By Sarah Page
Officials in a village in southern Laos on Sunday (March 25) arrested and detained five Christians during worship and charged them with leading a religious movement without official approval, according to advocacy group Human Rights Watch for Lao Religious Freedom (HRWLRF).
The five Christians from Palansai district were attending a worship service in nearby Boukham village in Ad-Sapangthong district. HRWLRF identified the five by their single names, as is customary in Laos: Phosee (male), Viengsai (male) and Alee (female) from Phosai village; Poon (female) from Pone village and Narm (also female) from Natoo village.
Previously they had attended many services in Boukham, Savannakhet Province, without interference from authorities.
“This is typical of Laos now,” a pastor from the capital, Vientiane, told Compass on condition of anonymity. “In Vientiane we see things opening up a little. But the law is fluid. Things can change from day to day, and the situation is still very difficult in the provinces.”
Boukham church members meet in a private home, as do Christians in most other provincial villages. Officials strongly oppose small groups meeting outside the umbrella of the government-approved Lao Evangelical Church (LEC), but many Christians prefer meeting as house churches, citing strict controls over LEC activities.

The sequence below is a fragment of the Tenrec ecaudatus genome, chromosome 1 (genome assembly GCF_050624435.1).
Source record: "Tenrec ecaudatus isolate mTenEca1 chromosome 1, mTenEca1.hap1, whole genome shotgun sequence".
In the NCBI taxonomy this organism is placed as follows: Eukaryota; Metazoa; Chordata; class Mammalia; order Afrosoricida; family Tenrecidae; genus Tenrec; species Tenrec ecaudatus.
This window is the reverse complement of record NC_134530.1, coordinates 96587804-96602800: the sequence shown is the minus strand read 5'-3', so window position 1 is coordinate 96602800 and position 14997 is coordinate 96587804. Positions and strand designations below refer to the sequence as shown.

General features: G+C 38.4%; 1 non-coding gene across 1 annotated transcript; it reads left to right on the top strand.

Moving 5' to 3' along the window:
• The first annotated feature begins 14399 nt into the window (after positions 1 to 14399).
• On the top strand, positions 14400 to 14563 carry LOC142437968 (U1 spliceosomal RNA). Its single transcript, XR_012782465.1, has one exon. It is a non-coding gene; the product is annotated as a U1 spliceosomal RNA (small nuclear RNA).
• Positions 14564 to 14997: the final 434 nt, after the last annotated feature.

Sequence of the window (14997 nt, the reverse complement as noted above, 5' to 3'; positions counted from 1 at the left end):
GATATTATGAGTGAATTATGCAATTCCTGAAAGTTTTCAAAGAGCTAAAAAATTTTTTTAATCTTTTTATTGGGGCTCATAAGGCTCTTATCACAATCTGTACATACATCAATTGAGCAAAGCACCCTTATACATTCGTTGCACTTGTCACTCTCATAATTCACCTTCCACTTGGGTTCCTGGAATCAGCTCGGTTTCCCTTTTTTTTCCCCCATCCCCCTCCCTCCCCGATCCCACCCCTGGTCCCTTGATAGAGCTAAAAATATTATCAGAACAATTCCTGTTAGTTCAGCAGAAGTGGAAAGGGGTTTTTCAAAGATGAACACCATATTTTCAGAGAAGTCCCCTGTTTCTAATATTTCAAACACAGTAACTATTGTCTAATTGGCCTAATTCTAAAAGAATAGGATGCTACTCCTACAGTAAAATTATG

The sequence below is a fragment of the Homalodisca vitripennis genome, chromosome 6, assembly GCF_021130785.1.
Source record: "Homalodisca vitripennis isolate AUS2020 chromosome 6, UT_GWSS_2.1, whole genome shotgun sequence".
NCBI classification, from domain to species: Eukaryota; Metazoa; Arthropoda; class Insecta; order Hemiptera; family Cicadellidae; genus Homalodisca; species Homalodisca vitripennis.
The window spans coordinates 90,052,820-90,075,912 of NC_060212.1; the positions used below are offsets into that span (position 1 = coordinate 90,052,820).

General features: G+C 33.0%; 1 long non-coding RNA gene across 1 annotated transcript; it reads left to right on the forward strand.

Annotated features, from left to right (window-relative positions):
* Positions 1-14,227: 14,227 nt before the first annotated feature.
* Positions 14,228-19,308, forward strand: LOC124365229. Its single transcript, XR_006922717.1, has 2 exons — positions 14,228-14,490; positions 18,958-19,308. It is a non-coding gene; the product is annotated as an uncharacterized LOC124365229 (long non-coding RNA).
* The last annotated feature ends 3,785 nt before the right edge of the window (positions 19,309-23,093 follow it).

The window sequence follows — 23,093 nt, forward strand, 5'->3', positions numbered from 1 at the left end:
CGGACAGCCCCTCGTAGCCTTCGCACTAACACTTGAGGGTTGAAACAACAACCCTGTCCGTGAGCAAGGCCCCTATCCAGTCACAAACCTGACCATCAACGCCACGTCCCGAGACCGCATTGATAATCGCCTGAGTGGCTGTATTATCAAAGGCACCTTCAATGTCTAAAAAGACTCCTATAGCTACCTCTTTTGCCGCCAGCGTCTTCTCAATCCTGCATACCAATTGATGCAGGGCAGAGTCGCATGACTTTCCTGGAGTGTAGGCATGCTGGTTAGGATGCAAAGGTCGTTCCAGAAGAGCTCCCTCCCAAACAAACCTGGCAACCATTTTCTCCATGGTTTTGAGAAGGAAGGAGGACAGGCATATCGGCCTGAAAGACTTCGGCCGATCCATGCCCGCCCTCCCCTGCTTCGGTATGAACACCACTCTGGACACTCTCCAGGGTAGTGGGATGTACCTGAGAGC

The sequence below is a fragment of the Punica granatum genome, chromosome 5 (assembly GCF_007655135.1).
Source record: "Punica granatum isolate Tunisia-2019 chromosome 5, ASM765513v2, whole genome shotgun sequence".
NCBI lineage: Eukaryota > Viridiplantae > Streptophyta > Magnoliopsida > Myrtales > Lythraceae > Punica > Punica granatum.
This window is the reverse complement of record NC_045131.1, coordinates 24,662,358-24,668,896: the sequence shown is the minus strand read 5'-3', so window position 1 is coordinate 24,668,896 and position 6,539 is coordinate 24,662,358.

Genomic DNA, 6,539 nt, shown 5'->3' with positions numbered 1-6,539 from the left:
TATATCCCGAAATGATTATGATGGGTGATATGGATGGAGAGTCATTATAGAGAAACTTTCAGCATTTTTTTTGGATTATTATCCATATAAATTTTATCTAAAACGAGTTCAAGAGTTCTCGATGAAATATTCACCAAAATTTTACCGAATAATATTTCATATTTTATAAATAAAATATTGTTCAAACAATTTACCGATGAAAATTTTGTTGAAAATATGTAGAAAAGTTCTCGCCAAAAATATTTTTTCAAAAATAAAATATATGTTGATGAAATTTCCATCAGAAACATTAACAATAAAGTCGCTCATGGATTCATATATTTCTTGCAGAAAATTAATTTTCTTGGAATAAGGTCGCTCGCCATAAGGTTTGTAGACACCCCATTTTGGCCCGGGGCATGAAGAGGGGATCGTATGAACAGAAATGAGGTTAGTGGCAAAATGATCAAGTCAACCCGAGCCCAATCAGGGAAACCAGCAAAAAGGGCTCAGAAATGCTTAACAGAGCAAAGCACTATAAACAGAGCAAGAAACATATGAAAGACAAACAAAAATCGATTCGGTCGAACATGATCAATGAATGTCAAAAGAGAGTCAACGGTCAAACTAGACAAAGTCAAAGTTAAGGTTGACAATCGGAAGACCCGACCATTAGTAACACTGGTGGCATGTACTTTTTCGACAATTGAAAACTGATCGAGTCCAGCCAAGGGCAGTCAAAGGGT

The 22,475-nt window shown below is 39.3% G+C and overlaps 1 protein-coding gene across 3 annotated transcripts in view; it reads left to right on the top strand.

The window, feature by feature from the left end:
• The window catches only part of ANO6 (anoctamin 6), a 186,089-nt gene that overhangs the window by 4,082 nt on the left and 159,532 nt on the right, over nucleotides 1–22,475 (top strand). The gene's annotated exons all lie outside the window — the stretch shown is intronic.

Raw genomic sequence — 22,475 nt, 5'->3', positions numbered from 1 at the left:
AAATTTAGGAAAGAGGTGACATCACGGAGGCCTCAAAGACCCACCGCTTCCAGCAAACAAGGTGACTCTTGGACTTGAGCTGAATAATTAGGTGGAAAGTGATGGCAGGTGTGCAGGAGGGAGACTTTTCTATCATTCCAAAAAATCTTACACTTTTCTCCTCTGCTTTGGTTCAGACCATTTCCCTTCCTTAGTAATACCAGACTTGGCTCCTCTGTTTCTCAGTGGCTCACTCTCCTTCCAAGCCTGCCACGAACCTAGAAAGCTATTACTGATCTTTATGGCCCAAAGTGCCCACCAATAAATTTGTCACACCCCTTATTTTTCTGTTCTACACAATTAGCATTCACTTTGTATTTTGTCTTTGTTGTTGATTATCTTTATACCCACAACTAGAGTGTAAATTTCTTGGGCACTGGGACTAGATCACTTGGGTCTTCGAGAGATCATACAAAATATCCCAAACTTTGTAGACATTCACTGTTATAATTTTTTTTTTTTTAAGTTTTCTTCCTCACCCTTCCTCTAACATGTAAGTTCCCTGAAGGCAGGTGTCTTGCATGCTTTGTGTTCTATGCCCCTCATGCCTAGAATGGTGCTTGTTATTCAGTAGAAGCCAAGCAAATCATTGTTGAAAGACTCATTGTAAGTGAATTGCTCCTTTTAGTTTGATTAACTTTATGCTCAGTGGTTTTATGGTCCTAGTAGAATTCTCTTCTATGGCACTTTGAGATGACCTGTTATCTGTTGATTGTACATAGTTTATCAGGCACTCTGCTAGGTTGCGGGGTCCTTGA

Following the arrest at 2 p.m. on Sunday, officials detained the five at the Boukham village headquarters, also used in December 2011 to hold eight church leaders arrested for gathering some 200 Christians together for a Christmas celebration.
The eight leaders arrested in December said they had sought and received permission for the event; they had even invited the village chief to attend. The chief joined them for the celebratory meal but left before the sermon. Village security forces arrived not long afterwards. (See compassdirect.org, “Lao Officials Arrest Eight Christian Leaders,” Dec. 19, 2011.)
At that time, LEC representatives paid a fine for the release of one detainee but pleaded unsuccessfully for the release of the other seven.
One week later, on Dec. 21, officials warned 47 Christians from Natoo village church in nearby Palansai district that they must give up their faith or face eviction from the village (See compassdirect.org, “Lao Officials: Give Up Your Faith or Face Eviction,” Dec. 23, 2011.)
“We urge the government to respect the freedom of religion or belief as guaranteed by the Lao constitution,” HRWLRF officials said in a statement issued Sunday (March 25).
The Vientiane pastor said that while conditions have slightly improved in the capital, churches are starting to face problems typical of Western churches.
“Now we have many groups coming into Laos offering money,” he said. “Until now, all the pastors shared one broken-down car. Now they all have their own car, their own computer, and nobody shares their resources anymore. They all want a good house and money to send their children to school – and who can blame them?”
Previously, he said, churches experienced greater unity.
“Before this, they looked to God as their only source,” he added. “Now they look to others. Our greatest need is to get back to our first love, and to live in unity.”